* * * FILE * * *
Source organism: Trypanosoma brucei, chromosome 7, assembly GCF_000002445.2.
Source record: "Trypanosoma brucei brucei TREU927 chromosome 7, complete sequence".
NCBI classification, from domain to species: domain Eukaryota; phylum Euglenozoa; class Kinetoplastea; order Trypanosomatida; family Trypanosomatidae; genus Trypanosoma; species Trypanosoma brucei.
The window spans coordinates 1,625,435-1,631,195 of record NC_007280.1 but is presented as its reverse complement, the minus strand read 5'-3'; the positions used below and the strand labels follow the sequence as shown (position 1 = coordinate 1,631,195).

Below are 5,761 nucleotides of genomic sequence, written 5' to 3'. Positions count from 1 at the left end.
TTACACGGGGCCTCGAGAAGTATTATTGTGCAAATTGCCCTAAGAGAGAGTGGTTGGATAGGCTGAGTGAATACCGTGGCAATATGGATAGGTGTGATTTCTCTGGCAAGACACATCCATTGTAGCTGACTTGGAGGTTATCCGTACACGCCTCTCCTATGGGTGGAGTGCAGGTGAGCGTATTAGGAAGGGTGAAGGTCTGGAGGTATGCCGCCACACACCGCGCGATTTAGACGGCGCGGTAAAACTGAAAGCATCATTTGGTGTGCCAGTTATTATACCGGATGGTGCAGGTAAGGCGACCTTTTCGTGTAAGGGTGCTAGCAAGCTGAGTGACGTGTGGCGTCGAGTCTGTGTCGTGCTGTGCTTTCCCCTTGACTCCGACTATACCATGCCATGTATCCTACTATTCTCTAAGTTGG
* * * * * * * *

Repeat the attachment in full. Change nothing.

Source organism: Trypanosoma brucei, chromosome 7, assembly GCF_000002445.2.
Source record: "Trypanosoma brucei brucei TREU927 chromosome 7, complete sequence".
NCBI classification, from domain to species: domain Eukaryota; phylum Euglenozoa; class Kinetoplastea; order Trypanosomatida; family Trypanosomatidae; genus Trypanosoma; species Trypanosoma brucei.
The window spans coordinates 1,625,435-1,631,195 of record NC_007280.1 but is presented as its reverse complement, the minus strand read 5'-3'; the positions used below and the strand labels follow the sequence as shown (position 1 = coordinate 1,631,195).

Below are 5,761 nucleotides of genomic sequence, written 5' to 3'. Positions count from 1 at the left end.
TTACACGGGGCCTCGAGAAGTATTATTGTGCAAATTGCCCTAAGAGAGAGTGGTTGGATAGGCTGAGTGAATACCGTGGCAATATGGATAGGTGTGATTTCTCTGGCAAGACACATCCATTGTAGCTGACTTGGAGGTTATCCGTACACGCCTCTCCTATGGGTGGAGTGCAGGTGAGCGTATTAGGAAGGGTGAAGGTCTGGAGGTATGCCGCCACACACCGCGCGATTTAGACGGCGCGGTAAAACTGAAAGCATCATTTGGTGTGCCAGTTATTATACCGGATGGTGCAGGTAAGGCGACCTTTTCGTGTAAGGGTGCTAGCAAGCTGAGTGACGTGTGGCGTCGAGTCTGTGTCGTGCTGTGCTTTCCCCTTGACTCCGACTATACCATGCCATGTATCCTACTATTCTCTAAGTTGG